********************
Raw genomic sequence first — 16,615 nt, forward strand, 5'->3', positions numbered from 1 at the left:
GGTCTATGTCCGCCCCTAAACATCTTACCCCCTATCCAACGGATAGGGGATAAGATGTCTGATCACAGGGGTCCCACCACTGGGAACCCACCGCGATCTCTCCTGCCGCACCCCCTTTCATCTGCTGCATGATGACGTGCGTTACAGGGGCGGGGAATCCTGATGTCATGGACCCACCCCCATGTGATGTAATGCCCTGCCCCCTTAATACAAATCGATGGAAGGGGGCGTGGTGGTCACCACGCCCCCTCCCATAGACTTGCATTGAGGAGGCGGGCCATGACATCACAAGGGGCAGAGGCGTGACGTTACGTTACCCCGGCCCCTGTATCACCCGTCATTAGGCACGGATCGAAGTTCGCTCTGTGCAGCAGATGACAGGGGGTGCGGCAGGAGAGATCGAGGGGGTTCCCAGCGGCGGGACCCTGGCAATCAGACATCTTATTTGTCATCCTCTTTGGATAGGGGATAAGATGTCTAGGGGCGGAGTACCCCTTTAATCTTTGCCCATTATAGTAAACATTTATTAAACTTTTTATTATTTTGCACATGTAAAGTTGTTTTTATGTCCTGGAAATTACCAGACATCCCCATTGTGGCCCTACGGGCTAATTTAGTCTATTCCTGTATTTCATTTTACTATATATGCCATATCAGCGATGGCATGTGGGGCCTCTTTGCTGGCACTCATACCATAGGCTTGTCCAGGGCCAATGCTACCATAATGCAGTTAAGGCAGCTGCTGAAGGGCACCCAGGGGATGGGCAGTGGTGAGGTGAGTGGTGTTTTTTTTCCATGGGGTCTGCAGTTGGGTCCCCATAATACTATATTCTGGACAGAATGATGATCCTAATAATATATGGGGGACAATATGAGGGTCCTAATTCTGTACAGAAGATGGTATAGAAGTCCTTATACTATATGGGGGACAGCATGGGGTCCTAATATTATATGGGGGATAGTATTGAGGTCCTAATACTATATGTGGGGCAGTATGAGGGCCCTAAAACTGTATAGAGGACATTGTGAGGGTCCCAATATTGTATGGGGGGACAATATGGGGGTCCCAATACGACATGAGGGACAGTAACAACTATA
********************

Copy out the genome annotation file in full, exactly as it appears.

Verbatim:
Raw genomic sequence first — 16,615 nt, forward strand, 5'->3', positions numbered from 1 at the left:
GGTCTATGTCCGCCCCTAAACATCTTACCCCCTATCCAACGGATAGGGGATAAGATGTCTGATCACAGGGGTCCCACCACTGGGAACCCACCGCGATCTCTCCTGCCGCACCCCCTTTCATCTGCTGCATGATGACGTGCGTTACAGGGGCGGGGAATCCTGATGTCATGGACCCACCCCCATGTGATGTAATGCCCTGCCCCCTTAATACAAATCGATGGAAGGGGGCGTGGTGGTCACCACGCCCCCTCCCATAGACTTGCATTGAGGAGGCGGGCCATGACATCACAAGGGGCAGAGGCGTGACGTTACGTTACCCCGGCCCCTGTATCACCCGTCATTAGGCACGGATCGAAGTTCGCTCTGTGCAGCAGATGACAGGGGGTGCGGCAGGAGAGATCGAGGGGGTTCCCAGCGGCGGGACCCTGGCAATCAGACATCTTATTTGTCATCCTCTTTGGATAGGGGATAAGATGTCTAGGGGCGGAGTACCCCTTTAATCTTTGCCCATTATAGTAAACATTTATTAAACTTTTTATTATTTTGCACATGTAAAGTTGTTTTTATGTCCTGGAAATTACCAGACATCCCCATTGTGGCCCTACGGGCTAATTTAGTCTATTCCTGTATTTCATTTTACTATATATGCCATATCAGCGATGGCATGTGGGGCCTCTTTGCTGGCACTCATACCATAGGCTTGTCCAGGGCCAATGCTACCATAATGCAGTTAAGGCAGCTGCTGAAGGGCACCCAGGGGATGGGCAGTGGTGAGGTGAGTGGTGTTTTTTTTCCATGGGGTCTGCAGTTGGGTCCCCATAATACTATATTCTGGACAGAATGATGATCCTAATAATATATGGGGGACAATATGAGGGTCCTAATTCTGTACAGAAGATGGTATAGAAGTCCTTATACTATATGGGGGACAGCATGGGGTCCTAATATTATATGGGGGATAGTATTGAGGTCCTAATACTATATGTGGGGCAGTATGAGGGCCCTAAAACTGTATAGAGGACATTGTGAGGGTCCCAATATTGTATGGGGGGACAATATGGGGGTCCCAATACGACATGAGGGACAGTAACAACTATA